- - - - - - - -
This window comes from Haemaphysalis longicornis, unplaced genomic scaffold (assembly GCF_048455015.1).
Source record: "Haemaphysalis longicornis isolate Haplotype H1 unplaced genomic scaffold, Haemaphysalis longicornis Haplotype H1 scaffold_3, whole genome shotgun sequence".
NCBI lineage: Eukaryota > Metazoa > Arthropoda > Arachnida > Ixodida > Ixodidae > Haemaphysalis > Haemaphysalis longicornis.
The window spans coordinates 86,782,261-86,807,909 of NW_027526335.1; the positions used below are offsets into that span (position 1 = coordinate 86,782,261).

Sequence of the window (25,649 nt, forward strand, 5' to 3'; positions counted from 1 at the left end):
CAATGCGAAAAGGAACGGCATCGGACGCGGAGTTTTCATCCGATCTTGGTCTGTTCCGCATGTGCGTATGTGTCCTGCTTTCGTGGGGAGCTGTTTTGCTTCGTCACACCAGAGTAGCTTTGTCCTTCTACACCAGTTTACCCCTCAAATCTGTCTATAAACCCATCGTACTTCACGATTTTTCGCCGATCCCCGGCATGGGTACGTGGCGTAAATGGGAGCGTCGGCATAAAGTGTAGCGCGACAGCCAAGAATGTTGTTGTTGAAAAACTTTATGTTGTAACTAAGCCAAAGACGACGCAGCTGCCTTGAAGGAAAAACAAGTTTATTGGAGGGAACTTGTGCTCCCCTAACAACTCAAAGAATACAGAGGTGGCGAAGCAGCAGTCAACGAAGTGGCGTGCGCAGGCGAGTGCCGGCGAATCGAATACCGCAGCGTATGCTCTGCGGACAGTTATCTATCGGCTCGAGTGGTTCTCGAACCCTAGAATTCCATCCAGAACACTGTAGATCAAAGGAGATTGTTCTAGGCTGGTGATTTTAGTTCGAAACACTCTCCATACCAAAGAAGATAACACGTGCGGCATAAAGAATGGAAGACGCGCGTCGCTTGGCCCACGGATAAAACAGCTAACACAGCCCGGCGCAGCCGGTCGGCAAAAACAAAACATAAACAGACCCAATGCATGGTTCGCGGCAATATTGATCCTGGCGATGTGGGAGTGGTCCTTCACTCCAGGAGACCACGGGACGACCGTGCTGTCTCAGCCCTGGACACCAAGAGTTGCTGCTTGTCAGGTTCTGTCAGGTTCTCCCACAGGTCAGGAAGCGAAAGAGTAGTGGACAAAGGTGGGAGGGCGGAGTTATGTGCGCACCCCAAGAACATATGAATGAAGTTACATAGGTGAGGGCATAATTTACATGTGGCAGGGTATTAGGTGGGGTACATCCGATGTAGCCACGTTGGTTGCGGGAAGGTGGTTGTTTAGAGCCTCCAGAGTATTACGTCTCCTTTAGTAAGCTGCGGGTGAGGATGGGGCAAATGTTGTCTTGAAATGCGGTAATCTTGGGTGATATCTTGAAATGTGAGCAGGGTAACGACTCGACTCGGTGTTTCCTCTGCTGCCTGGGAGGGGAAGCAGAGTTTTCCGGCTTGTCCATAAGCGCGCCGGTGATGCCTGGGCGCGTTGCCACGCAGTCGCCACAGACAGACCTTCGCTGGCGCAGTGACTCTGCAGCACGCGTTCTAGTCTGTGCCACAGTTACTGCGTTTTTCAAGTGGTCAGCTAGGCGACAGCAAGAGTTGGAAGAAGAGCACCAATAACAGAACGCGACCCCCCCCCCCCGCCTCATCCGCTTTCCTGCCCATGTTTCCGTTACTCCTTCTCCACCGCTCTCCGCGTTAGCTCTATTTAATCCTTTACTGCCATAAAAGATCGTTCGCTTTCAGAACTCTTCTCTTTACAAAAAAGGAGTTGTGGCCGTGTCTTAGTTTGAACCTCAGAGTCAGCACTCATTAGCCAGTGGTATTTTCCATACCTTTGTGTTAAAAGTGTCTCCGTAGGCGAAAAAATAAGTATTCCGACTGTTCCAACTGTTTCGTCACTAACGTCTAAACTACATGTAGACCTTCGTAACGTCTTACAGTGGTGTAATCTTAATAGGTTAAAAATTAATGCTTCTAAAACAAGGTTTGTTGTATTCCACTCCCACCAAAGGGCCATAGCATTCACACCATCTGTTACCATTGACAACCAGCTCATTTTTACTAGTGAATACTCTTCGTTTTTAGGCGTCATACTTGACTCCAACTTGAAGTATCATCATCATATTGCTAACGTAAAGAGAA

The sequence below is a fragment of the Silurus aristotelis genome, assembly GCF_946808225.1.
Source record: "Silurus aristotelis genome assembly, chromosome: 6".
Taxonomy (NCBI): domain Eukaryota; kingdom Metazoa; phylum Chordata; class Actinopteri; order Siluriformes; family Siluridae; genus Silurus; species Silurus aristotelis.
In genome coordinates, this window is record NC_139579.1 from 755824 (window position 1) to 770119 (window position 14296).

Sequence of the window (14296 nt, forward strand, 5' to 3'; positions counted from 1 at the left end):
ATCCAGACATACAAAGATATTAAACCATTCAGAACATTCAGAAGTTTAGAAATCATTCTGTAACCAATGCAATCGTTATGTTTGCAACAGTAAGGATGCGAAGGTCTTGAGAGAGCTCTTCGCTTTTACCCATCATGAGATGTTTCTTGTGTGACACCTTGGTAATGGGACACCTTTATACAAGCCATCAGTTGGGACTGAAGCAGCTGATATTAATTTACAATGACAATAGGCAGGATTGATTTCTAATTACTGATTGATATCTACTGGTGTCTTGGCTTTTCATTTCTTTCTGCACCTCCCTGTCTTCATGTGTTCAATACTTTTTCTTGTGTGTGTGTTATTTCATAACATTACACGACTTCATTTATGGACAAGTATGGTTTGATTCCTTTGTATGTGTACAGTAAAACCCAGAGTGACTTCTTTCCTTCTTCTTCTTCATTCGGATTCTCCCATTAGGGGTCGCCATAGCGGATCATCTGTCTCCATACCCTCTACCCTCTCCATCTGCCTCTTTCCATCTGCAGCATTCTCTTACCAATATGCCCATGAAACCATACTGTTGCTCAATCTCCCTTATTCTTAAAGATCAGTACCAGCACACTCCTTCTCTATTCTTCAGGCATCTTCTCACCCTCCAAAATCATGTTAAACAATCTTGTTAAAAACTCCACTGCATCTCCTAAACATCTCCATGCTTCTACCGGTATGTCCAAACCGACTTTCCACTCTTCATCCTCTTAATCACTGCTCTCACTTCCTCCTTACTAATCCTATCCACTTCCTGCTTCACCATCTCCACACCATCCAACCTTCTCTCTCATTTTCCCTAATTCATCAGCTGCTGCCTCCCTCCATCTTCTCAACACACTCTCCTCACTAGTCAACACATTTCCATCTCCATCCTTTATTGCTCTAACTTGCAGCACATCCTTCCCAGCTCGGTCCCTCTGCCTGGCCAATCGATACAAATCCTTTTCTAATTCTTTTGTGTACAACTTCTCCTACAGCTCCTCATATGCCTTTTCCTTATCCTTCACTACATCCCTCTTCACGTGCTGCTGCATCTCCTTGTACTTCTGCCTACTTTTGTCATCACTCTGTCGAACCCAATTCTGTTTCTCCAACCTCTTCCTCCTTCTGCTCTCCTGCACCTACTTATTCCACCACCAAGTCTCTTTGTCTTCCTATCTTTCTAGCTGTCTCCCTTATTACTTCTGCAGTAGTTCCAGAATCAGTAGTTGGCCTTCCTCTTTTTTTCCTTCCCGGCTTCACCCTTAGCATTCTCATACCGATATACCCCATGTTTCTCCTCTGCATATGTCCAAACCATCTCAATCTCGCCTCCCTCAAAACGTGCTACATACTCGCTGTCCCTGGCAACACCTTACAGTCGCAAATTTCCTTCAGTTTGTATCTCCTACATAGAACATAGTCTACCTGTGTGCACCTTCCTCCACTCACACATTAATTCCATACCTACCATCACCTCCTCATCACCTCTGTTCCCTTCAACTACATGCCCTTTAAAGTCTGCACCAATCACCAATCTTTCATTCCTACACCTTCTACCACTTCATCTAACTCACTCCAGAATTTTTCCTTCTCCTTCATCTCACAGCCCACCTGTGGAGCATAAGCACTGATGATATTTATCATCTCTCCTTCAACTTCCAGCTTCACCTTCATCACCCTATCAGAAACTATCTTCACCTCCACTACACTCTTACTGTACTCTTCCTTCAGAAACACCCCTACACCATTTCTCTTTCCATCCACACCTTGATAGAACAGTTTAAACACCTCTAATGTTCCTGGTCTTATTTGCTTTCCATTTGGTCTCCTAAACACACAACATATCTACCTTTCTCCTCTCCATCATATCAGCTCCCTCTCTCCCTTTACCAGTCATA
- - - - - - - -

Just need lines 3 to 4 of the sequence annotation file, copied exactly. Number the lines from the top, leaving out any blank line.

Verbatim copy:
NCBI lineage: Eukaryota > Metazoa > Arthropoda > Arachnida > Ixodida > Ixodidae > Haemaphysalis > Haemaphysalis longicornis.
The window spans coordinates 86,782,261-86,807,909 of NW_027526335.1; the positions used below are offsets into that span (position 1 = coordinate 86,782,261).